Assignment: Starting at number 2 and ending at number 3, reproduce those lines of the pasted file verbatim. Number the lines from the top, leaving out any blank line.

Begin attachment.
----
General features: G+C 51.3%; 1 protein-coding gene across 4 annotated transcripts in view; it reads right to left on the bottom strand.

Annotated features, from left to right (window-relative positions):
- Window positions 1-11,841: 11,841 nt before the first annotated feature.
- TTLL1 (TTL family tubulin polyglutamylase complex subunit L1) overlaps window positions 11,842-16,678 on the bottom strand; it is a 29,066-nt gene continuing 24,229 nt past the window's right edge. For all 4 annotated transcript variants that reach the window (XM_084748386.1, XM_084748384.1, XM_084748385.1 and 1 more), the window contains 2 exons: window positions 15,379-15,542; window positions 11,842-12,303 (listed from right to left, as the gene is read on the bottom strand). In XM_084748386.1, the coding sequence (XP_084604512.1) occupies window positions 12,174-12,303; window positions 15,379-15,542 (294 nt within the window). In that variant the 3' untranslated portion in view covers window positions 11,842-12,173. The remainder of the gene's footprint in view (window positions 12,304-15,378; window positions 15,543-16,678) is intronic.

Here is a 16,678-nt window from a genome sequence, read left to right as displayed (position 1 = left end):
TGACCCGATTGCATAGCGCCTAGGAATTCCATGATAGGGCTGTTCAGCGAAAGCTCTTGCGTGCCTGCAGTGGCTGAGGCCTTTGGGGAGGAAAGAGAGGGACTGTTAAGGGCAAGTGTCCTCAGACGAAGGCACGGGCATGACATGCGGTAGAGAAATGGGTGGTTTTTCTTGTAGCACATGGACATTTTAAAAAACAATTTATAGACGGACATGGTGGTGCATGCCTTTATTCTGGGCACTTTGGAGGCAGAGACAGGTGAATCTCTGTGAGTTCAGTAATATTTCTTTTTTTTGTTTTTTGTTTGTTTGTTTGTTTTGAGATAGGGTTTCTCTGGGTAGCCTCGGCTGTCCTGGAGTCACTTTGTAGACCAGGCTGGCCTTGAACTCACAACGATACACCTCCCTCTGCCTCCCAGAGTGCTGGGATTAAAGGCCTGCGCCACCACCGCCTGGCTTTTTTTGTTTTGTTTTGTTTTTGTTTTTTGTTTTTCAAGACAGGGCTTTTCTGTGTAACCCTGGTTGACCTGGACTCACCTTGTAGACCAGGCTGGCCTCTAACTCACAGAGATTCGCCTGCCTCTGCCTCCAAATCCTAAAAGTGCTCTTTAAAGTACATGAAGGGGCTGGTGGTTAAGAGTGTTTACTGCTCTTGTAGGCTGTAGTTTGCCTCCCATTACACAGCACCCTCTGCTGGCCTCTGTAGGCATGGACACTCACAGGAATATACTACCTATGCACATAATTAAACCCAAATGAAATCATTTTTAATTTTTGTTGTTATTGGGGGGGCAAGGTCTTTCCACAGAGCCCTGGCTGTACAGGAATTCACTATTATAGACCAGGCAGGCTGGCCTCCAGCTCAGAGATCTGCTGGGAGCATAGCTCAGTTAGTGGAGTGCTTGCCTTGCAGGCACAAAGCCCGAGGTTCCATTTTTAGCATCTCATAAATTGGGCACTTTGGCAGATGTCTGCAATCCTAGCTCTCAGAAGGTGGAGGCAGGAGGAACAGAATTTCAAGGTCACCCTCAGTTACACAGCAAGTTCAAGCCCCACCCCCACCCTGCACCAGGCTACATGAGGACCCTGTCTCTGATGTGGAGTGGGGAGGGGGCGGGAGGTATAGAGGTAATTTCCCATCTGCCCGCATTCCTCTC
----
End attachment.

Annotated features, from left to right (window-relative positions):
- Window positions 1-11,841: 11,841 nt before the first annotated feature.